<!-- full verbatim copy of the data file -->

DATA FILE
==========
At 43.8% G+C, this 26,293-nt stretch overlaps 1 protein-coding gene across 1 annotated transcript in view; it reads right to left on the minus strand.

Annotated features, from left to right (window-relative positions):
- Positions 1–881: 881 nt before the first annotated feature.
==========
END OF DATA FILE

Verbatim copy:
At 43.8% G+C, this 26,293-nt stretch overlaps 1 protein-coding gene across 1 annotated transcript in view; it reads right to left on the minus strand.

Annotated features, from left to right (window-relative positions):
- Positions 1–881: 881 nt before the first annotated feature.